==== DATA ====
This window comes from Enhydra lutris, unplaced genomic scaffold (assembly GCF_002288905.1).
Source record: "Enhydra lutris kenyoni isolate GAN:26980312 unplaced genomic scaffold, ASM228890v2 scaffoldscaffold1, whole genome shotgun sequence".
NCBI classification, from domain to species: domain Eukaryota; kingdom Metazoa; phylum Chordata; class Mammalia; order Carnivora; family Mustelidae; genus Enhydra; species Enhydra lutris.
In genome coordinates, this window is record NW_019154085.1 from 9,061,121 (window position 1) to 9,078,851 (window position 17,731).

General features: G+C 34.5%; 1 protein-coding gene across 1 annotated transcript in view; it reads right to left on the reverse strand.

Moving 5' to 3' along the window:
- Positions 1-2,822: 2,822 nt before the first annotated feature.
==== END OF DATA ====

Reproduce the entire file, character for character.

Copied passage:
This window comes from Enhydra lutris, unplaced genomic scaffold (assembly GCF_002288905.1).
Source record: "Enhydra lutris kenyoni isolate GAN:26980312 unplaced genomic scaffold, ASM228890v2 scaffoldscaffold1, whole genome shotgun sequence".
NCBI classification, from domain to species: domain Eukaryota; kingdom Metazoa; phylum Chordata; class Mammalia; order Carnivora; family Mustelidae; genus Enhydra; species Enhydra lutris.
In genome coordinates, this window is record NW_019154085.1 from 9,061,121 (window position 1) to 9,078,851 (window position 17,731).

General features: G+C 34.5%; 1 protein-coding gene across 1 annotated transcript in view; it reads right to left on the reverse strand.

Moving 5' to 3' along the window:
- Positions 1-2,822: 2,822 nt before the first annotated feature.